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March 2009 | Volume 12/ Number 3
Packet Voice over Wireless

Better Sounding Calls

According to Jean-Marc Valin, the lead programmer for Speex, “Wideband is basically the only way that VoIP can ever say that it’s better than the PSTN.” Several factors can make a VoIP call sound worse than a PSTN one, like aggressive compression, packet loss and latency. Fixing all these can get the sound quality of VoIP up to near parity with PTSN, but as Valin says, only wideband can make it sound better.

Polycom is beating the drum for wideband with its “HDvoice” logoed phones, and Skype (News - Alert) has been wideband since day one, but if you call a Polycom phone from a Skype phone the call will be narrowband. So we have islands of wideband. There is great value in joining these islands together. Metcalfe’s Law says that the value of a network node increases with the size of the network. This is also known as “the fax machine effect:” The more people you can send a fax to, the more useful your fax machine is. A textbook example of Metcalfe’s law is inter-carrier SMS. According to Billing and OSS World, “Within months of launching inter-carrier SMS services, AT&T (News - Alert) Wireless saw a 50 percent increase in SMS traffic”.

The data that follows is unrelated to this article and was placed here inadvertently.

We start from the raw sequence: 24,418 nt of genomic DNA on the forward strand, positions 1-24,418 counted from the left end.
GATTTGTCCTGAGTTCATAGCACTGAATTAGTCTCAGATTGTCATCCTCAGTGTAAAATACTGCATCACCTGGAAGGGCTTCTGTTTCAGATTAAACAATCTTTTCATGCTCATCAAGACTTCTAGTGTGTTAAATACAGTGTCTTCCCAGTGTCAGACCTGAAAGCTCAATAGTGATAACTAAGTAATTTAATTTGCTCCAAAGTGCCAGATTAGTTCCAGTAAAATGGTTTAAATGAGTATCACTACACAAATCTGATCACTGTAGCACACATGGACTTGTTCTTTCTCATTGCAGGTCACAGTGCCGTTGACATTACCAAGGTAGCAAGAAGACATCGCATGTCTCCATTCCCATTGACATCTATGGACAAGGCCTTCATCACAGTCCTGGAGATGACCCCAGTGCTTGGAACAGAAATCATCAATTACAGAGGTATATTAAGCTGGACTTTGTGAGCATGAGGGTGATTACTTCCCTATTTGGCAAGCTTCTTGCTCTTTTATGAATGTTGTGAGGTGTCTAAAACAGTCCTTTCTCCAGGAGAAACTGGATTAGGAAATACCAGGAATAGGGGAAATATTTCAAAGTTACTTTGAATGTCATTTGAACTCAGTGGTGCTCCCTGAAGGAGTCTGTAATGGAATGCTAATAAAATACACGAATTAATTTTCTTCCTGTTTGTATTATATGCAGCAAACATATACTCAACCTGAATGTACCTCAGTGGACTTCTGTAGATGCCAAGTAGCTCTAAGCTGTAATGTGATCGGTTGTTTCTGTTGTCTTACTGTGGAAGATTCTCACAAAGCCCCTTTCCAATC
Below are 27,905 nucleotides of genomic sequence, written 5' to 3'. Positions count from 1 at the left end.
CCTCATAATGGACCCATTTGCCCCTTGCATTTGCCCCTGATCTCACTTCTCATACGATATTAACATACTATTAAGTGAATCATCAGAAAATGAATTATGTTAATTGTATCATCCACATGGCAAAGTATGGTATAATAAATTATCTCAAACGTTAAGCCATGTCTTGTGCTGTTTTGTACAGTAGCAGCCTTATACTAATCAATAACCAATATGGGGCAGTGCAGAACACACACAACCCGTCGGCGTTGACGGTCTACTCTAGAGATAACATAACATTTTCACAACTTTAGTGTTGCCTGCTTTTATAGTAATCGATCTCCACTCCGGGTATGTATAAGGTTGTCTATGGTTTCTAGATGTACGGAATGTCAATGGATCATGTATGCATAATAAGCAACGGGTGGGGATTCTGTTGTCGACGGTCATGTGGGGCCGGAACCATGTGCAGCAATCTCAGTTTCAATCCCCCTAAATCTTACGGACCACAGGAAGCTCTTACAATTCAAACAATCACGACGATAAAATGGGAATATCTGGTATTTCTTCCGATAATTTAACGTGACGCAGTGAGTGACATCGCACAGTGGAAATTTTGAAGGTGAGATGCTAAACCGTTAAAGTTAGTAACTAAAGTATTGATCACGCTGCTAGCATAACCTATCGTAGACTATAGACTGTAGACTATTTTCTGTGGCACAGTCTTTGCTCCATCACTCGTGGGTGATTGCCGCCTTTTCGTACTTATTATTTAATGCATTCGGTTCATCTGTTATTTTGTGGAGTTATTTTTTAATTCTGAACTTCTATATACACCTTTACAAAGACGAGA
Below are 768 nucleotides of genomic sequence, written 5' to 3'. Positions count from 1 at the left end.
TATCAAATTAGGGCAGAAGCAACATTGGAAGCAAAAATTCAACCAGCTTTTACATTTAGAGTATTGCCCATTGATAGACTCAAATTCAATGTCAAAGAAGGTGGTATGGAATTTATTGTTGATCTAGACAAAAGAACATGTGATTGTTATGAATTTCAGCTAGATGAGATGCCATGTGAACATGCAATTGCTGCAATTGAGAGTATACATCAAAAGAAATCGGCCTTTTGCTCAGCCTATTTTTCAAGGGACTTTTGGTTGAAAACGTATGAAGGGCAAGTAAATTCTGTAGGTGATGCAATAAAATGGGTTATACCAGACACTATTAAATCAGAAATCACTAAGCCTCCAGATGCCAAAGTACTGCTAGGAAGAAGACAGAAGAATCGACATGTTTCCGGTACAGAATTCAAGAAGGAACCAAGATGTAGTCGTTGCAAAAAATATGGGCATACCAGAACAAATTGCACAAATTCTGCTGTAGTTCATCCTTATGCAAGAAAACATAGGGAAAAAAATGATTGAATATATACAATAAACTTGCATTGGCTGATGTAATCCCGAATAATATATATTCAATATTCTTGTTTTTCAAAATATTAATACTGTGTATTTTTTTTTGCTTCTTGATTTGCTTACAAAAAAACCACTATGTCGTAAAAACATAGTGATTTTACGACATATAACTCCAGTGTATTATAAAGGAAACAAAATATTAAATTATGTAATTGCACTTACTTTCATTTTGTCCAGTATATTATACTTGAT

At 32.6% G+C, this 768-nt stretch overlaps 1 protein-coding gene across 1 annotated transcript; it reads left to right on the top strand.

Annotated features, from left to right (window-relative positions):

There are several barriers to joining up the islands of wideband voice. One of the most pernicious is that they are already joined, to an extent, through the PSTN. The problem is that calls get downgraded to narrowband as they pass through the PSTN. As VoIP trunking and VoIP peering gain in the market, calls will increasingly be able to bypass the PSTN. Then the barrier to wideband calls will become wideband codec incompatibility.

There are two simple solutions to codec incompatibility: transcoding in the network and negotiating a shared codec. Transcoding is intrinsically bad, because it introduces latency, it degrades the sound quality and it wastes computation. A shared codec is a far better solution.

There are now three high quality wideband voice codecs that phone vendors can use without paying royalties: Speex and two from Polycom. There is no reason why any phone or soft phone should ship without all three of them. IT

Michael Stanford (News - Alert) has been an entrepreneur and strategist in Voice-over-IP for over a decade. Visit his blog at

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